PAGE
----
By Derek Lawrence and Entertainment Weekly
October 18, 2017

This piece originally appeared on Entertainment Weekly.

Kevin Smith recognizes that his career will forever be linked to Harvey Weinstein, the man whose two previous companies — Miramax and The Weinstein Company — have produced the filmmaker’s most notable projects. So, in the wake of the recent sexual misconduct allegations leveled at the disgraced Hollywood mogul, Smith has decided to donate all of his future residuals from Weinstein-connected projects to Women In Film, a non-profit organization advocating for progress and gender parity in the industry.

“My entire career is tied up with the man,” Smith said in the latest episode of his podcast, Hollywood Babble-On. “”It’s been a weird f—ing week. I just wanted to make some f—ing movies, that’s it. That’s why I came, that’s why I made Clerks. And no f—ing movie is worth all this. Like, my entire career, f—k it, take it. It’s wrapped up in something really f–ing horrible.”

When an audience member screamed out that it wasn’t his fault, Smith got emotional, responding, “I’m not looking for sympathy. I know it’s not my fault, but I didn’t f—ing help. Because I sat out there talking about this man like he was a hero, like he was my friend, like he was my father and s—t like that, and he changed my f—ing life. And I showed other people, like, ‘You can dream, and you can make stuff, and this man will put it out.’ I was singing praises of somebody that I didn’t f—ing know. I didn’t know the man that they keep talking about in the press. Clearly he exists, but that man never showed himself to me. It all hurts, and it didn’t happen to me, but it all hurts.”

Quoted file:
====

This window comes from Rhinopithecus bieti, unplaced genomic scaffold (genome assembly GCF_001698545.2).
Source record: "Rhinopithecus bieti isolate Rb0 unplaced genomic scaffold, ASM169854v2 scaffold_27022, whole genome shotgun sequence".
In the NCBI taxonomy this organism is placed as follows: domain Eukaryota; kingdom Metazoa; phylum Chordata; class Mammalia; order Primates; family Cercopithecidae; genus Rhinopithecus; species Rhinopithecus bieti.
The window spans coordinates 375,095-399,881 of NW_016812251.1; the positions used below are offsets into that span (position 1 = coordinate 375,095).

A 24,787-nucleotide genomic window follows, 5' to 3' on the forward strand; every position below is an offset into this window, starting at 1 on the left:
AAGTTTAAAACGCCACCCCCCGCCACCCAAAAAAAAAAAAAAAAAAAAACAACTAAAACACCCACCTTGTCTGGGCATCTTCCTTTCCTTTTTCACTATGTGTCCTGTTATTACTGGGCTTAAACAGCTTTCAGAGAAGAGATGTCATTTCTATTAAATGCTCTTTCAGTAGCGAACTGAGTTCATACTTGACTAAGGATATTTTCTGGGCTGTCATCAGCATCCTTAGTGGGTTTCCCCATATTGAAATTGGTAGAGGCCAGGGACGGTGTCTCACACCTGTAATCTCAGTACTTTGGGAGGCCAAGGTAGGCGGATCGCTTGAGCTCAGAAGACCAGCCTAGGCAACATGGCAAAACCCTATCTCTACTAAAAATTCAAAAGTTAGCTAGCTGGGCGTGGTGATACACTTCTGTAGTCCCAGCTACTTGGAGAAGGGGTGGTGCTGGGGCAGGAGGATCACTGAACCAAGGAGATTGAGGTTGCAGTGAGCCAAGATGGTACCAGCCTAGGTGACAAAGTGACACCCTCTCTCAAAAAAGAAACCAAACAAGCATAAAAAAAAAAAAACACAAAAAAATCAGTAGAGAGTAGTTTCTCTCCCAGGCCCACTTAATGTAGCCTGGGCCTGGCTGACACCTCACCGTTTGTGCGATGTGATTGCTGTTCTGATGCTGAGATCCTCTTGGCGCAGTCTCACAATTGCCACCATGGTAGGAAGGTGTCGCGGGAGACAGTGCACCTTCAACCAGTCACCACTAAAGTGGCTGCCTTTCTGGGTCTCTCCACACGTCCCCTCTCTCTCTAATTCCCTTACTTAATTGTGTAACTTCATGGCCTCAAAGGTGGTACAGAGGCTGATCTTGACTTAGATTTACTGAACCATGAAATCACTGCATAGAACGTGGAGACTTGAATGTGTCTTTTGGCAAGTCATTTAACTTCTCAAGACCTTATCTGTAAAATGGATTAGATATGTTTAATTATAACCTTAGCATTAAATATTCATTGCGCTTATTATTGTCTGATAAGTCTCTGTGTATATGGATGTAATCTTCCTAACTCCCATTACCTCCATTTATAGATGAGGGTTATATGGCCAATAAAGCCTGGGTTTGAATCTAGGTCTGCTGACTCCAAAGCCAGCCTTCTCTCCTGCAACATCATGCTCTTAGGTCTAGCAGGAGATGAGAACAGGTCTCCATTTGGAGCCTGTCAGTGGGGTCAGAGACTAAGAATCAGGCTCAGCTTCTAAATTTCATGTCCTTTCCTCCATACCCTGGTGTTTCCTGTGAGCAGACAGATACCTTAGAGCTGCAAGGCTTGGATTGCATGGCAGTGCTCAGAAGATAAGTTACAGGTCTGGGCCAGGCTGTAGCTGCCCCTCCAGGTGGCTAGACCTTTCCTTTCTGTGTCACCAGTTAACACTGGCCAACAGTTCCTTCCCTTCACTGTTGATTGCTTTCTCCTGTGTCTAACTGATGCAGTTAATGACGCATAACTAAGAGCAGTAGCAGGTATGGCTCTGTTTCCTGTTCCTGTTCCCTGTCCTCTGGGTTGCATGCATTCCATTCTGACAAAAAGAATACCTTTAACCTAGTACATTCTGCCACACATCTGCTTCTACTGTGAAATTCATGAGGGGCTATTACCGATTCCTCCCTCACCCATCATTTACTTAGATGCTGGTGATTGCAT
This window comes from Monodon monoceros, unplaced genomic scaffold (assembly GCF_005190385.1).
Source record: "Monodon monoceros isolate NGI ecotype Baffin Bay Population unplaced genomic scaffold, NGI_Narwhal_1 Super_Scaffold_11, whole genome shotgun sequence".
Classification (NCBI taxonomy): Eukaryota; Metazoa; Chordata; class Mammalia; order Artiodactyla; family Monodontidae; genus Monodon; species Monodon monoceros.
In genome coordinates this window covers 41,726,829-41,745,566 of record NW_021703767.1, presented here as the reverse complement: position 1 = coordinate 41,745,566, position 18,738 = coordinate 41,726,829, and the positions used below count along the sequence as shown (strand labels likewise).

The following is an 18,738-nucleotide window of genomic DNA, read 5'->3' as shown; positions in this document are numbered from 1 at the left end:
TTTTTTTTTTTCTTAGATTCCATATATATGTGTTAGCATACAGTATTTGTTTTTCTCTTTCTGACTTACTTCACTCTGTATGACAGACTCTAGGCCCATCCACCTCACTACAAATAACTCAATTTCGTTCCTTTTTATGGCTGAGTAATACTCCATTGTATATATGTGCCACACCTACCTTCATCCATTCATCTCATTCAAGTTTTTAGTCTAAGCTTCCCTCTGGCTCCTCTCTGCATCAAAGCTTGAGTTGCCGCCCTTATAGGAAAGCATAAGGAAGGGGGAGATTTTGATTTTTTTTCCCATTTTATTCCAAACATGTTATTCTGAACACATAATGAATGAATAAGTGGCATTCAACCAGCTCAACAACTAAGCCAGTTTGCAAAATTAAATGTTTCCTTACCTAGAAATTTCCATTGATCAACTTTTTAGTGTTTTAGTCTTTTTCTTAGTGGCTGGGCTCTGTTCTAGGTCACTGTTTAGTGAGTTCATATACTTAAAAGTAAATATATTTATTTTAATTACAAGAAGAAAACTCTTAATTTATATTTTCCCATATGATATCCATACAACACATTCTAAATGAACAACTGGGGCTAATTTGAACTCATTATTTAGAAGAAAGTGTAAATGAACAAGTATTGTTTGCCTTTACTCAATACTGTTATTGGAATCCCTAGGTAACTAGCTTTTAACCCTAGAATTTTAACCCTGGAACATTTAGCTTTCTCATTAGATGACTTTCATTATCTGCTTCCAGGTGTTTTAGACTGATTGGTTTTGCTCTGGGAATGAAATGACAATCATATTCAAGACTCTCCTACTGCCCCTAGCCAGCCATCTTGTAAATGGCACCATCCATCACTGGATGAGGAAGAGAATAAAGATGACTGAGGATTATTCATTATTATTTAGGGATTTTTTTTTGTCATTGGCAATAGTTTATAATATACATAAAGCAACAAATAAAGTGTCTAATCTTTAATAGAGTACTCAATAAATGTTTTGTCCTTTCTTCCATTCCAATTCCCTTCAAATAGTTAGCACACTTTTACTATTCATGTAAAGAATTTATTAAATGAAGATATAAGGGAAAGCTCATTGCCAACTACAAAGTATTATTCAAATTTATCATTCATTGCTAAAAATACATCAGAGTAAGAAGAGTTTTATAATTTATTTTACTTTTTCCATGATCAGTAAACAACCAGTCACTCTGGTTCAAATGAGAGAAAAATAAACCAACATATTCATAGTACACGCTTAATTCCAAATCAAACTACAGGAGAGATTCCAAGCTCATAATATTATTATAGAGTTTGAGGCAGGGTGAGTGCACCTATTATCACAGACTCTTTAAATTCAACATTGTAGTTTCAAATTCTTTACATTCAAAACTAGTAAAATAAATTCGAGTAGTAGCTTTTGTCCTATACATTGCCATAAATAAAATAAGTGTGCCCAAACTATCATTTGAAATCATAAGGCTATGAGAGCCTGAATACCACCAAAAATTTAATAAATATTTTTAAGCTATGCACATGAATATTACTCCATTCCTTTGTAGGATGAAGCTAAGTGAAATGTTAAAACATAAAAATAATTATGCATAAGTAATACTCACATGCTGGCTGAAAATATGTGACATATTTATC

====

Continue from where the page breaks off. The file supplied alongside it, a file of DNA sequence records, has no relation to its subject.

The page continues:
Two weeks ago a bombshell New York Times exposé reported “decades” of alleged sexual harassment by Weinstein. Since then high-profile actresses including Gwyneth Paltrow, Angelina Jolie, Kate Beckinsale, Heather Graham, Rose McGowan, Cara Delevingne, and Mira Sorvino have come forward claiming the producer of harassment or assault. Last week in a statement through a representative, Weinstein denied claims of sexual assault: “Any allegations of non-consensual sex are unequivocally denied by Mr. Weinstein.”

Miramax, which Weinstein left in 2005, and The Weinstein Co., from which he was fired as a result of the current scandal, produced many of Smith’s early films, including Clerks, Clerks II, Jay and Silent Bob Strike Back, Jersey Girl, and Zack and Miri Make a Porno.

“I had a dream and I made it, and I presented it to somebody, and they didn’t make me do something f—ing horrible,” continued Smith. “So I feel like there are so many people that we know of now, and maybe even more, that were made to do horrible things to make their dreams come true and maybe didn’t even get to touch the dreams; this f—ing dude chased them away.”

This led to the filmmaker vowing to give any future income garnered from his Weinstein-made titles to Women in Film. And with the possibility that The Weinstein Co. could go under and fail to yield any additional residuals, Smith says he will give $2,000 per month to the organization for the rest of his life. “That feels like a start,” he concluded, while also offering his mentorship if they’d want him. “Hopefully that goes to people that get to make sh— without having to deal with some f—ing animal saying, ‘Here’s the price.’”

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